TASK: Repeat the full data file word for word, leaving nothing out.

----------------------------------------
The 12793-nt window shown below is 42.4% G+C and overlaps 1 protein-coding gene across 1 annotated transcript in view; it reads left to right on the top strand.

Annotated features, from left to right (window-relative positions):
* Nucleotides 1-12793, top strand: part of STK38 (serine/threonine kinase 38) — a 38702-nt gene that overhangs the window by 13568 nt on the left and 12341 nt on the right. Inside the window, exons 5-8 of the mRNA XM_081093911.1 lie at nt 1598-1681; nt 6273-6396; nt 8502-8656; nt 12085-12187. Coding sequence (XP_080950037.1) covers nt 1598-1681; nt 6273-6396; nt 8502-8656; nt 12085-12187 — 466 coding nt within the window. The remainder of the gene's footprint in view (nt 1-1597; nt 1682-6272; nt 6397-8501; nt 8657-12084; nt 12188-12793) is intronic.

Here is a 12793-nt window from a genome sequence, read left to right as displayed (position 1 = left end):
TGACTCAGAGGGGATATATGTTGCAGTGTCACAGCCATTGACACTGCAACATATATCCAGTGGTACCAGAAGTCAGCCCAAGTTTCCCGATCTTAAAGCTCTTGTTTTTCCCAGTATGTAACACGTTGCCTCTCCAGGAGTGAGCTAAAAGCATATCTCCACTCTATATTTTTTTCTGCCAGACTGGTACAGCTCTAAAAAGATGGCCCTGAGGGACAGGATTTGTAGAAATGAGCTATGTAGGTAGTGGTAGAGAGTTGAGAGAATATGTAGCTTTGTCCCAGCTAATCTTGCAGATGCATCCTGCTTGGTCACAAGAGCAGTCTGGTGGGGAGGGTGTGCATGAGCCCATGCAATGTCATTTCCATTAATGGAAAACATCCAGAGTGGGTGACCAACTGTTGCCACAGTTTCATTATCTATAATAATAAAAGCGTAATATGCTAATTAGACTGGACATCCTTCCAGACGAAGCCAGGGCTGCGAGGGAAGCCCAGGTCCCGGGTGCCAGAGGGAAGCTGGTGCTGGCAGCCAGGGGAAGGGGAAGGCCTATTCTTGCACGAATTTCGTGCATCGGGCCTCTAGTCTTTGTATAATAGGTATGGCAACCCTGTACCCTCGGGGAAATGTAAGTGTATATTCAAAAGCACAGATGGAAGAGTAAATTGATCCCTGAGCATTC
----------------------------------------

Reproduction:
The 12793-nt window shown below is 42.4% G+C and overlaps 1 protein-coding gene across 1 annotated transcript in view; it reads left to right on the top strand.

Annotated features, from left to right (window-relative positions):
* Nucleotides 1-12793, top strand: part of STK38 (serine/threonine kinase 38) — a 38702-nt gene that overhangs the window by 13568 nt on the left and 12341 nt on the right. Inside the window, exons 5-8 of the mRNA XM_081093911.1 lie at nt 1598-1681; nt 6273-6396; nt 8502-8656; nt 12085-12187. Coding sequence (XP_080950037.1) covers nt 1598-1681; nt 6273-6396; nt 8502-8656; nt 12085-12187 — 466 coding nt within the window. The remainder of the gene's footprint in view (nt 1-1597; nt 1682-6272; nt 6397-8501; nt 8657-12084; nt 12188-12793) is intronic.

Here is a 12793-nt window from a genome sequence, read left to right as displayed (position 1 = left end):
TGACTCAGAGGGGATATATGTTGCAGTGTCACAGCCATTGACACTGCAACATATATCCAGTGGTACCAGAAGTCAGCCCAAGTTTCCCGATCTTAAAGCTCTTGTTTTTCCCAGTATGTAACACGTTGCCTCTCCAGGAGTGAGCTAAAAGCATATCTCCACTCTATATTTTTTTCTGCCAGACTGGTACAGCTCTAAAAAGATGGCCCTGAGGGACAGGATTTGTAGAAATGAGCTATGTAGGTAGTGGTAGAGAGTTGAGAGAATATGTAGCTTTGTCCCAGCTAATCTTGCAGATGCATCCTGCTTGGTCACAAGAGCAGTCTGGTGGGGAGGGTGTGCATGAGCCCATGCAATGTCATTTCCATTAATGGAAAACATCCAGAGTGGGTGACCAACTGTTGCCACAGTTTCATTATCTATAATAATAAAAGCGTAATATGCTAATTAGACTGGACATCCTTCCAGACGAAGCCAGGGCTGCGAGGGAAGCCCAGGTCCCGGGTGCCAGAGGGAAGCTGGTGCTGGCAGCCAGGGGAAGGGGAAGGCCTATTCTTGCACGAATTTCGTGCATCGGGCCTCTAGTCTTTGTATAATAGGTATGGCAACCCTGTACCCTCGGGGAAATGTAAGTGTATATTCAAAAGCACAGATGGAAGAGTAAATTGATCCCTGAGCATTC